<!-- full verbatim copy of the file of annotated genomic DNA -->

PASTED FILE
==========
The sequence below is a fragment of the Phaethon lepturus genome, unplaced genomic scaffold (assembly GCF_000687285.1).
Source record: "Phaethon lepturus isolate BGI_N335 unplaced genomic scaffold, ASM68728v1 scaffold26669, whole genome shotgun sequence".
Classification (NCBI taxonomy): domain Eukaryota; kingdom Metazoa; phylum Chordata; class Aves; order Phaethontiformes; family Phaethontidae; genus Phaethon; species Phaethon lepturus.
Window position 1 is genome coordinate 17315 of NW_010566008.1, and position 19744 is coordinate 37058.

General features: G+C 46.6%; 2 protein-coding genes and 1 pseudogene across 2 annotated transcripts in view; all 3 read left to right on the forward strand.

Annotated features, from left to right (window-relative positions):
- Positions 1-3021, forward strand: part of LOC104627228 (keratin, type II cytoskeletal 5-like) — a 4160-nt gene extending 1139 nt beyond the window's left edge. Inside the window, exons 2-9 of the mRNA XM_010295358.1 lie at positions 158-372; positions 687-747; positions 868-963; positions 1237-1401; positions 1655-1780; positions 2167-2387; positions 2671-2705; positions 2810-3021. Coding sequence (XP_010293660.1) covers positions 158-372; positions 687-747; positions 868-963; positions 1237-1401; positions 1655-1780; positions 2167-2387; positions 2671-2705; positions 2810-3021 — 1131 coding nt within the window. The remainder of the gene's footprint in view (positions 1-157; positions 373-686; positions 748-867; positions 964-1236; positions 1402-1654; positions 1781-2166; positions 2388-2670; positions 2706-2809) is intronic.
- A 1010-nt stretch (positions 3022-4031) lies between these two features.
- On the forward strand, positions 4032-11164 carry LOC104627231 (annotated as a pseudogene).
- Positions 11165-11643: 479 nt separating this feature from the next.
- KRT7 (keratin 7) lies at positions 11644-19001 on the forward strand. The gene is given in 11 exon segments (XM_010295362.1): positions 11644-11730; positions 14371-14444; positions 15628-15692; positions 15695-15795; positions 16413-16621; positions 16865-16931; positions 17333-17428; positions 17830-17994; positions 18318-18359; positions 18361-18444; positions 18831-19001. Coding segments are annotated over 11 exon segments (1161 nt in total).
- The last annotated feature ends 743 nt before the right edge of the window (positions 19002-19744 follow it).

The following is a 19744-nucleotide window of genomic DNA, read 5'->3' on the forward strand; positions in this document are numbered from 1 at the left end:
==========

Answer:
The sequence below is a fragment of the Phaethon lepturus genome, unplaced genomic scaffold (assembly GCF_000687285.1).
Source record: "Phaethon lepturus isolate BGI_N335 unplaced genomic scaffold, ASM68728v1 scaffold26669, whole genome shotgun sequence".
Classification (NCBI taxonomy): domain Eukaryota; kingdom Metazoa; phylum Chordata; class Aves; order Phaethontiformes; family Phaethontidae; genus Phaethon; species Phaethon lepturus.
Window position 1 is genome coordinate 17315 of NW_010566008.1, and position 19744 is coordinate 37058.

General features: G+C 46.6%; 2 protein-coding genes and 1 pseudogene across 2 annotated transcripts in view; all 3 read left to right on the forward strand.

Annotated features, from left to right (window-relative positions):
- Positions 1-3021, forward strand: part of LOC104627228 (keratin, type II cytoskeletal 5-like) — a 4160-nt gene extending 1139 nt beyond the window's left edge. Inside the window, exons 2-9 of the mRNA XM_010295358.1 lie at positions 158-372; positions 687-747; positions 868-963; positions 1237-1401; positions 1655-1780; positions 2167-2387; positions 2671-2705; positions 2810-3021. Coding sequence (XP_010293660.1) covers positions 158-372; positions 687-747; positions 868-963; positions 1237-1401; positions 1655-1780; positions 2167-2387; positions 2671-2705; positions 2810-3021 — 1131 coding nt within the window. The remainder of the gene's footprint in view (positions 1-157; positions 373-686; positions 748-867; positions 964-1236; positions 1402-1654; positions 1781-2166; positions 2388-2670; positions 2706-2809) is intronic.
- A 1010-nt stretch (positions 3022-4031) lies between these two features.
- On the forward strand, positions 4032-11164 carry LOC104627231 (annotated as a pseudogene).
- Positions 11165-11643: 479 nt separating this feature from the next.
- KRT7 (keratin 7) lies at positions 11644-19001 on the forward strand. The gene is given in 11 exon segments (XM_010295362.1): positions 11644-11730; positions 14371-14444; positions 15628-15692; positions 15695-15795; positions 16413-16621; positions 16865-16931; positions 17333-17428; positions 17830-17994; positions 18318-18359; positions 18361-18444; positions 18831-19001. Coding segments are annotated over 11 exon segments (1161 nt in total).
- The last annotated feature ends 743 nt before the right edge of the window (positions 19002-19744 follow it).

The following is a 19744-nucleotide window of genomic DNA, read 5'->3' on the forward strand; positions in this document are numbered from 1 at the left end: